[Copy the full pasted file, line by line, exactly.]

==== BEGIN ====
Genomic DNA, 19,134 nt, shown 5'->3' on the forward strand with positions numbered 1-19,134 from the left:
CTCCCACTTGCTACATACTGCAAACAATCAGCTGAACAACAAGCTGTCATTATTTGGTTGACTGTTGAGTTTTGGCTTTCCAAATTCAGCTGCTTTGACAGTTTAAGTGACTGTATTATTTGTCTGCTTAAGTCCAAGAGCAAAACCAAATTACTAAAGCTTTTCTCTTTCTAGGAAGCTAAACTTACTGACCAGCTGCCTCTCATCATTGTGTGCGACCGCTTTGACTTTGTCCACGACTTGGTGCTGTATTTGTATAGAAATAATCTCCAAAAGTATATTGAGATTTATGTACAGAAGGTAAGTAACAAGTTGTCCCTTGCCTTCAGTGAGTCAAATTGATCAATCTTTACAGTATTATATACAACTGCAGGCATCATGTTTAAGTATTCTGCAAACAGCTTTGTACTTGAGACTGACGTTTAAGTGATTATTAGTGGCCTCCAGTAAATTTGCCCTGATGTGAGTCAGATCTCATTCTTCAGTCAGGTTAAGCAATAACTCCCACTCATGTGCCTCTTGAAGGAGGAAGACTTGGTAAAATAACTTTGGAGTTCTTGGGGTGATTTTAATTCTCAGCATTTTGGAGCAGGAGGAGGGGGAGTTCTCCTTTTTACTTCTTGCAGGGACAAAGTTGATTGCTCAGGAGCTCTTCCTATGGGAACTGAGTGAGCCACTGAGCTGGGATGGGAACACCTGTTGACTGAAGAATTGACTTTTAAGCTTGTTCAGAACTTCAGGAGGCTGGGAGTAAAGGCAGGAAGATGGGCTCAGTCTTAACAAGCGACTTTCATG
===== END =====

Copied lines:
Genomic DNA, 19,134 nt, shown 5'->3' on the forward strand with positions numbered 1-19,134 from the left:
CTCCCACTTGCTACATACTGCAAACAATCAGCTGAACAACAAGCTGTCATTATTTGGTTGACTGTTGAGTTTTGGCTTTCCAAATTCAGCTGCTTTGACAGTTTAAGTGACTGTATTATTTGTCTGCTTAAGTCCAAGAGCAAAACCAAATTACTAAAGCTTTTCTCTTTCTAGGAAGCTAAACTTACTGACCAGCTGCCTCTCATCATTGTGTGCGACCGCTTTGACTTTGTCCACGACTTGGTGCTGTATTTGTATAGAAATAATCTCCAAAAGTATATTGAGATTTATGTACAGAAGGTAAGTAACAAGTTGTCCCTTGCCTTCAGTGAGTCAAATTGATCAATCTTTACAGTATTATATACAACTGCAGGCATCATGTTTAAGTATTCTGCAAACAGCTTTGTACTTGAGACTGACGTTTAAGTGATTATTAGTGGCCTCCAGTAAATTTGCCCTGATGTGAGTCAGATCTCATTCTTCAGTCAGGTTAAGCAATAACTCCCACTCATGTGCCTCTTGAAGGAGGAAGACTTGGTAAAATAACTTTGGAGTTCTTGGGGTGATTTTAATTCTCAGCATTTTGGAGCAGGAGGAGGGGGAGTTCTCCTTTTTACTTCTTGCAGGGACAAAGTTGATTGCTCAGGAGCTCTTCCTATGGGAACTGAGTGAGCCACTGAGCTGGGATGGGAACACCTGTTGACTGAAGAATTGACTTTTAAGCTTGTTCAGAACTTCAGGAGGCTGGGAGTAAAGGCAGGAAGATGGGCTCAGTCTTAACAAGCGACTTTCATG